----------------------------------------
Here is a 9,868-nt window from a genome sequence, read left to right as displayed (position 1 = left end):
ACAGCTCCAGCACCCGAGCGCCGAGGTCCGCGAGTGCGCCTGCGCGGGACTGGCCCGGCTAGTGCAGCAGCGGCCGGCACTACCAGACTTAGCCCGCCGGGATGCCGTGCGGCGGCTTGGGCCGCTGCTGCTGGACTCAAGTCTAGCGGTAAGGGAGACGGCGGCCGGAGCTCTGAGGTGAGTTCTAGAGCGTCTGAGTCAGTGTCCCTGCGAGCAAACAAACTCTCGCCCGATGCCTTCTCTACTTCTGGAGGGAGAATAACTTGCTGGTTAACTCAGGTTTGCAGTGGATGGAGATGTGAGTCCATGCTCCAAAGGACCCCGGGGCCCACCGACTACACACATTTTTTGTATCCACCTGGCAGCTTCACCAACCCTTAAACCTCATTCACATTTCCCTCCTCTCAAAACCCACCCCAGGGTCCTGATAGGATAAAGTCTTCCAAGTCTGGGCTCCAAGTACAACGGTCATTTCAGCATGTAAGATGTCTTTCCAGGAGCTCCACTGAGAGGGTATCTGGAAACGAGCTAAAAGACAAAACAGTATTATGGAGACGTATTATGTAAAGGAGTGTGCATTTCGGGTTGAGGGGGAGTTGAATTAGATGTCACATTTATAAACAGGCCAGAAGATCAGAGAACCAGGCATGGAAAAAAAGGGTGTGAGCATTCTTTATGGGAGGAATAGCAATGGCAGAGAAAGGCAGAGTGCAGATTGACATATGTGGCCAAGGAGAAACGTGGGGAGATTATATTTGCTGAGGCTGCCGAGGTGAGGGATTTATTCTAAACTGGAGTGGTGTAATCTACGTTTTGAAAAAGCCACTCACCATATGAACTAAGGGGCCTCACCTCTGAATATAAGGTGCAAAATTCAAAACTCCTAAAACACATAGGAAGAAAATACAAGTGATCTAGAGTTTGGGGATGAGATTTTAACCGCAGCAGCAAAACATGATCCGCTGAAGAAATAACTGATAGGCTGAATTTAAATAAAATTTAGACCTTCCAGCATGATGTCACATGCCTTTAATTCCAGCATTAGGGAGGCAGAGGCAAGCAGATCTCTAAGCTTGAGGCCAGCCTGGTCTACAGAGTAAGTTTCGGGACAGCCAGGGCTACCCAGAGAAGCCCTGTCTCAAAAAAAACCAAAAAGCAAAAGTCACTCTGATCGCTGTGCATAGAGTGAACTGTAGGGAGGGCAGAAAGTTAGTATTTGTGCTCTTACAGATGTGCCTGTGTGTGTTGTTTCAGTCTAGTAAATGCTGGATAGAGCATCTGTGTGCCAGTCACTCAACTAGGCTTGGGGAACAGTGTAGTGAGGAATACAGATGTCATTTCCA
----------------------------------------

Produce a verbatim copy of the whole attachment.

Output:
Here is a 9,868-nt window from a genome sequence, read left to right as displayed (position 1 = left end):
ACAGCTCCAGCACCCGAGCGCCGAGGTCCGCGAGTGCGCCTGCGCGGGACTGGCCCGGCTAGTGCAGCAGCGGCCGGCACTACCAGACTTAGCCCGCCGGGATGCCGTGCGGCGGCTTGGGCCGCTGCTGCTGGACTCAAGTCTAGCGGTAAGGGAGACGGCGGCCGGAGCTCTGAGGTGAGTTCTAGAGCGTCTGAGTCAGTGTCCCTGCGAGCAAACAAACTCTCGCCCGATGCCTTCTCTACTTCTGGAGGGAGAATAACTTGCTGGTTAACTCAGGTTTGCAGTGGATGGAGATGTGAGTCCATGCTCCAAAGGACCCCGGGGCCCACCGACTACACACATTTTTTGTATCCACCTGGCAGCTTCACCAACCCTTAAACCTCATTCACATTTCCCTCCTCTCAAAACCCACCCCAGGGTCCTGATAGGATAAAGTCTTCCAAGTCTGGGCTCCAAGTACAACGGTCATTTCAGCATGTAAGATGTCTTTCCAGGAGCTCCACTGAGAGGGTATCTGGAAACGAGCTAAAAGACAAAACAGTATTATGGAGACGTATTATGTAAAGGAGTGTGCATTTCGGGTTGAGGGGGAGTTGAATTAGATGTCACATTTATAAACAGGCCAGAAGATCAGAGAACCAGGCATGGAAAAAAAGGGTGTGAGCATTCTTTATGGGAGGAATAGCAATGGCAGAGAAAGGCAGAGTGCAGATTGACATATGTGGCCAAGGAGAAACGTGGGGAGATTATATTTGCTGAGGCTGCCGAGGTGAGGGATTTATTCTAAACTGGAGTGGTGTAATCTACGTTTTGAAAAAGCCACTCACCATATGAACTAAGGGGCCTCACCTCTGAATATAAGGTGCAAAATTCAAAACTCCTAAAACACATAGGAAGAAAATACAAGTGATCTAGAGTTTGGGGATGAGATTTTAACCGCAGCAGCAAAACATGATCCGCTGAAGAAATAACTGATAGGCTGAATTTAAATAAAATTTAGACCTTCCAGCATGATGTCACATGCCTTTAATTCCAGCATTAGGGAGGCAGAGGCAAGCAGATCTCTAAGCTTGAGGCCAGCCTGGTCTACAGAGTAAGTTTCGGGACAGCCAGGGCTACCCAGAGAAGCCCTGTCTCAAAAAAAACCAAAAAGCAAAAGTCACTCTGATCGCTGTGCATAGAGTGAACTGTAGGGAGGGCAGAAAGTTAGTATTTGTGCTCTTACAGATGTGCCTGTGTGTGTTGTTTCAGTCTAGTAAATGCTGGATAGAGCATCTGTGTGCCAGTCACTCAACTAGGCTTGGGGAACAGTGTAGTGAGGAATACAGATGTCATTTCCA